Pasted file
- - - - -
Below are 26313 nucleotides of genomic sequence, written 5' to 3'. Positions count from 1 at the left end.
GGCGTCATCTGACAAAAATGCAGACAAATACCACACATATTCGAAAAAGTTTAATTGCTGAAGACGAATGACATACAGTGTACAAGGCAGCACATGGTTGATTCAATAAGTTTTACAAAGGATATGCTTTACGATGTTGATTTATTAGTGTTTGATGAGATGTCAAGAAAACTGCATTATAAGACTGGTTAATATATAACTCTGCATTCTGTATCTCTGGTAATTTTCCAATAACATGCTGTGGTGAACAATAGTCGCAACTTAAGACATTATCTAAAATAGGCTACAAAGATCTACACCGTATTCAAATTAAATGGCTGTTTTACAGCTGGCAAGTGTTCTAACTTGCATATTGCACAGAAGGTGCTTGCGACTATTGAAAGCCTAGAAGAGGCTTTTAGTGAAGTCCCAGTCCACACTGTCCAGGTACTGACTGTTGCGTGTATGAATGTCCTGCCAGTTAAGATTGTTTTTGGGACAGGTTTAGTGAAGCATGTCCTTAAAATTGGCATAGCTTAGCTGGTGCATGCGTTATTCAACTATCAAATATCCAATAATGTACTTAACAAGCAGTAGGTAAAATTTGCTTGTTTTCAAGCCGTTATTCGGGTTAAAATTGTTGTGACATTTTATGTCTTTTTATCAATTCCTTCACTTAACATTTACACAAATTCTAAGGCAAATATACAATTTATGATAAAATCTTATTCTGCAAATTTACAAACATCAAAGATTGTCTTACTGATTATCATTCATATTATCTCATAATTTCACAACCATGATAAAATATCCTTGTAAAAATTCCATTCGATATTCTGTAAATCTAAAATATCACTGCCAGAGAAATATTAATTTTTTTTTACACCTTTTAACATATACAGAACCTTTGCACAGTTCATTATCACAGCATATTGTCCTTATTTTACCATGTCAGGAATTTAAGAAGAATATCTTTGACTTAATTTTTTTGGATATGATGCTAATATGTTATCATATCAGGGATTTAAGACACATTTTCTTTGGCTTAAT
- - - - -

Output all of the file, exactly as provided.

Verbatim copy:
Below are 26313 nucleotides of genomic sequence, written 5' to 3'. Positions count from 1 at the left end.
GGCGTCATCTGACAAAAATGCAGACAAATACCACACATATTCGAAAAAGTTTAATTGCTGAAGACGAATGACATACAGTGTACAAGGCAGCACATGGTTGATTCAATAAGTTTTACAAAGGATATGCTTTACGATGTTGATTTATTAGTGTTTGATGAGATGTCAAGAAAACTGCATTATAAGACTGGTTAATATATAACTCTGCATTCTGTATCTCTGGTAATTTTCCAATAACATGCTGTGGTGAACAATAGTCGCAACTTAAGACATTATCTAAAATAGGCTACAAAGATCTACACCGTATTCAAATTAAATGGCTGTTTTACAGCTGGCAAGTGTTCTAACTTGCATATTGCACAGAAGGTGCTTGCGACTATTGAAAGCCTAGAAGAGGCTTTTAGTGAAGTCCCAGTCCACACTGTCCAGGTACTGACTGTTGCGTGTATGAATGTCCTGCCAGTTAAGATTGTTTTTGGGACAGGTTTAGTGAAGCATGTCCTTAAAATTGGCATAGCTTAGCTGGTGCATGCGTTATTCAACTATCAAATATCCAATAATGTACTTAACAAGCAGTAGGTAAAATTTGCTTGTTTTCAAGCCGTTATTCGGGTTAAAATTGTTGTGACATTTTATGTCTTTTTATCAATTCCTTCACTTAACATTTACACAAATTCTAAGGCAAATATACAATTTATGATAAAATCTTATTCTGCAAATTTACAAACATCAAAGATTGTCTTACTGATTATCATTCATATTATCTCATAATTTCACAACCATGATAAAATATCCTTGTAAAAATTCCATTCGATATTCTGTAAATCTAAAATATCACTGCCAGAGAAATATTAATTTTTTTTTACACCTTTTAACATATACAGAACCTTTGCACAGTTCATTATCACAGCATATTGTCCTTATTTTACCATGTCAGGAATTTAAGAAGAATATCTTTGACTTAATTTTTTTGGATATGATGCTAATATGTTATCATATCAGGGATTTAAGACACATTTTCTTTGGCTTAAT